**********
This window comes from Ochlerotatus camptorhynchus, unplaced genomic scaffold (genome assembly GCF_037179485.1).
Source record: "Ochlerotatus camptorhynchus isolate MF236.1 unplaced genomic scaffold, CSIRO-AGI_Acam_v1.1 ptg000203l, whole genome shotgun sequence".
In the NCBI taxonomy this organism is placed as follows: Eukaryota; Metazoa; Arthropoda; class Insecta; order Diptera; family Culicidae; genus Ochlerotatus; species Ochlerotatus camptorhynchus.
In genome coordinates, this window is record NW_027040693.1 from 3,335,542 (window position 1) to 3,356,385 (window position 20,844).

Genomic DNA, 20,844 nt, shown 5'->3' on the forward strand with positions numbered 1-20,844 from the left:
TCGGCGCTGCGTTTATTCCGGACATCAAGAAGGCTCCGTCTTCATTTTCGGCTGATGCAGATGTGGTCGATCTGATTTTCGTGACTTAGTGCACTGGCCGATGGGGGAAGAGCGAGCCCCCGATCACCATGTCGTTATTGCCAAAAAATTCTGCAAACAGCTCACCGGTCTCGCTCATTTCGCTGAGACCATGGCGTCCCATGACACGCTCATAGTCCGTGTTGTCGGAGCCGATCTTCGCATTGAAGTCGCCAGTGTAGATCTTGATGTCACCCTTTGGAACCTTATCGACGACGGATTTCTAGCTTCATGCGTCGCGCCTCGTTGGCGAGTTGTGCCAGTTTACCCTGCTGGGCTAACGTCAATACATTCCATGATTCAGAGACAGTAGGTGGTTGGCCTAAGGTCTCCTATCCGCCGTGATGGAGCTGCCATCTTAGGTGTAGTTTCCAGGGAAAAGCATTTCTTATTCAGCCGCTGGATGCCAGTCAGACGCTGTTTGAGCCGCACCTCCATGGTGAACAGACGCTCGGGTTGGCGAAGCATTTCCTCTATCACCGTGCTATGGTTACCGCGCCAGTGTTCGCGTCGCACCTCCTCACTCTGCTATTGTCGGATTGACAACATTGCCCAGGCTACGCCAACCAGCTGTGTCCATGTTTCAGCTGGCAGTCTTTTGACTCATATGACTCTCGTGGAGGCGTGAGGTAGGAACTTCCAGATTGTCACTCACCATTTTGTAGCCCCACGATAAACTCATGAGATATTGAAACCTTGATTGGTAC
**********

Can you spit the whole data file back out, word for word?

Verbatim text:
This window comes from Ochlerotatus camptorhynchus, unplaced genomic scaffold (genome assembly GCF_037179485.1).
Source record: "Ochlerotatus camptorhynchus isolate MF236.1 unplaced genomic scaffold, CSIRO-AGI_Acam_v1.1 ptg000203l, whole genome shotgun sequence".
In the NCBI taxonomy this organism is placed as follows: Eukaryota; Metazoa; Arthropoda; class Insecta; order Diptera; family Culicidae; genus Ochlerotatus; species Ochlerotatus camptorhynchus.
In genome coordinates, this window is record NW_027040693.1 from 3,335,542 (window position 1) to 3,356,385 (window position 20,844).

Genomic DNA, 20,844 nt, shown 5'->3' on the forward strand with positions numbered 1-20,844 from the left:
TCGGCGCTGCGTTTATTCCGGACATCAAGAAGGCTCCGTCTTCATTTTCGGCTGATGCAGATGTGGTCGATCTGATTTTCGTGACTTAGTGCACTGGCCGATGGGGGAAGAGCGAGCCCCCGATCACCATGTCGTTATTGCCAAAAAATTCTGCAAACAGCTCACCGGTCTCGCTCATTTCGCTGAGACCATGGCGTCCCATGACACGCTCATAGTCCGTGTTGTCGGAGCCGATCTTCGCATTGAAGTCGCCAGTGTAGATCTTGATGTCACCCTTTGGAACCTTATCGACGACGGATTTCTAGCTTCATGCGTCGCGCCTCGTTGGCGAGTTGTGCCAGTTTACCCTGCTGGGCTAACGTCAATACATTCCATGATTCAGAGACAGTAGGTGGTTGGCCTAAGGTCTCCTATCCGCCGTGATGGAGCTGCCATCTTAGGTGTAGTTTCCAGGGAAAAGCATTTCTTATTCAGCCGCTGGATGCCAGTCAGACGCTGTTTGAGCCGCACCTCCATGGTGAACAGACGCTCGGGTTGGCGAAGCATTTCCTCTATCACCGTGCTATGGTTACCGCGCCAGTGTTCGCGTCGCACCTCCTCACTCTGCTATTGTCGGATTGACAACATTGCCCAGGCTACGCCAACCAGCTGTGTCCATGTTTCAGCTGGCAGTCTTTTGACTCATATGACTCTCGTGGAGGCGTGAGGTAGGAACTTCCAGATTGTCACTCACCATTTTGTAGCCCCACGATAAACTCATGAGATATTGAAACCTTGATTGGTAC